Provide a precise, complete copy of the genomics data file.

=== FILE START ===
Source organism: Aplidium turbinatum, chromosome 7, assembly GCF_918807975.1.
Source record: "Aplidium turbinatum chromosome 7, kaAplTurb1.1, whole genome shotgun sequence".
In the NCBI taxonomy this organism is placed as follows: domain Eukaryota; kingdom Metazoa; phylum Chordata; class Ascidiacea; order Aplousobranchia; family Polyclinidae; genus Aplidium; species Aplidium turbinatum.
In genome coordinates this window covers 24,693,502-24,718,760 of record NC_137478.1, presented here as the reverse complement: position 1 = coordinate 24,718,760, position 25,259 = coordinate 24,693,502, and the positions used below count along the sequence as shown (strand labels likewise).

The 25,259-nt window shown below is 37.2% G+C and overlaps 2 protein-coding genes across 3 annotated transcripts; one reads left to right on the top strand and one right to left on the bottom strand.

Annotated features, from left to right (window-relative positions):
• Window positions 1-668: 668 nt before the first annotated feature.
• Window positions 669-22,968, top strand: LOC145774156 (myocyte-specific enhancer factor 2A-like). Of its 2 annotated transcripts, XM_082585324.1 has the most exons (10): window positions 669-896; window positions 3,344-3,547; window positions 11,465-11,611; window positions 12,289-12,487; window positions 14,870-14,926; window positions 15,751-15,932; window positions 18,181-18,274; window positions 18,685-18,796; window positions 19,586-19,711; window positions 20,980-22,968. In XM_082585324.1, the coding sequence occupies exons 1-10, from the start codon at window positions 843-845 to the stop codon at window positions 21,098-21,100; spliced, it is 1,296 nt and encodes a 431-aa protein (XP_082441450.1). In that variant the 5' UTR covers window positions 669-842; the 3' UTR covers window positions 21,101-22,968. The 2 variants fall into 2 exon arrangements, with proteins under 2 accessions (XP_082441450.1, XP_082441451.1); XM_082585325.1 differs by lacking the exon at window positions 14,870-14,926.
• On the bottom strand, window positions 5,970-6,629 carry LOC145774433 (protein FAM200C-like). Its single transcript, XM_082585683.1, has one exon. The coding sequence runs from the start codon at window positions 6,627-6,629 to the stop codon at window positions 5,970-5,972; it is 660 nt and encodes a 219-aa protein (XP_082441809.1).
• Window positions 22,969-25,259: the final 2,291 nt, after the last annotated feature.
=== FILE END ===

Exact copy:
Source organism: Aplidium turbinatum, chromosome 7, assembly GCF_918807975.1.
Source record: "Aplidium turbinatum chromosome 7, kaAplTurb1.1, whole genome shotgun sequence".
In the NCBI taxonomy this organism is placed as follows: domain Eukaryota; kingdom Metazoa; phylum Chordata; class Ascidiacea; order Aplousobranchia; family Polyclinidae; genus Aplidium; species Aplidium turbinatum.
In genome coordinates this window covers 24,693,502-24,718,760 of record NC_137478.1, presented here as the reverse complement: position 1 = coordinate 24,718,760, position 25,259 = coordinate 24,693,502, and the positions used below count along the sequence as shown (strand labels likewise).

The 25,259-nt window shown below is 37.2% G+C and overlaps 2 protein-coding genes across 3 annotated transcripts; one reads left to right on the top strand and one right to left on the bottom strand.

Annotated features, from left to right (window-relative positions):
• Window positions 1-668: 668 nt before the first annotated feature.
• Window positions 669-22,968, top strand: LOC145774156 (myocyte-specific enhancer factor 2A-like). Of its 2 annotated transcripts, XM_082585324.1 has the most exons (10): window positions 669-896; window positions 3,344-3,547; window positions 11,465-11,611; window positions 12,289-12,487; window positions 14,870-14,926; window positions 15,751-15,932; window positions 18,181-18,274; window positions 18,685-18,796; window positions 19,586-19,711; window positions 20,980-22,968. In XM_082585324.1, the coding sequence occupies exons 1-10, from the start codon at window positions 843-845 to the stop codon at window positions 21,098-21,100; spliced, it is 1,296 nt and encodes a 431-aa protein (XP_082441450.1). In that variant the 5' UTR covers window positions 669-842; the 3' UTR covers window positions 21,101-22,968. The 2 variants fall into 2 exon arrangements, with proteins under 2 accessions (XP_082441450.1, XP_082441451.1); XM_082585325.1 differs by lacking the exon at window positions 14,870-14,926.
• On the bottom strand, window positions 5,970-6,629 carry LOC145774433 (protein FAM200C-like). Its single transcript, XM_082585683.1, has one exon. The coding sequence runs from the start codon at window positions 6,627-6,629 to the stop codon at window positions 5,970-5,972; it is 660 nt and encodes a 219-aa protein (XP_082441809.1).
• Window positions 22,969-25,259: the final 2,291 nt, after the last annotated feature.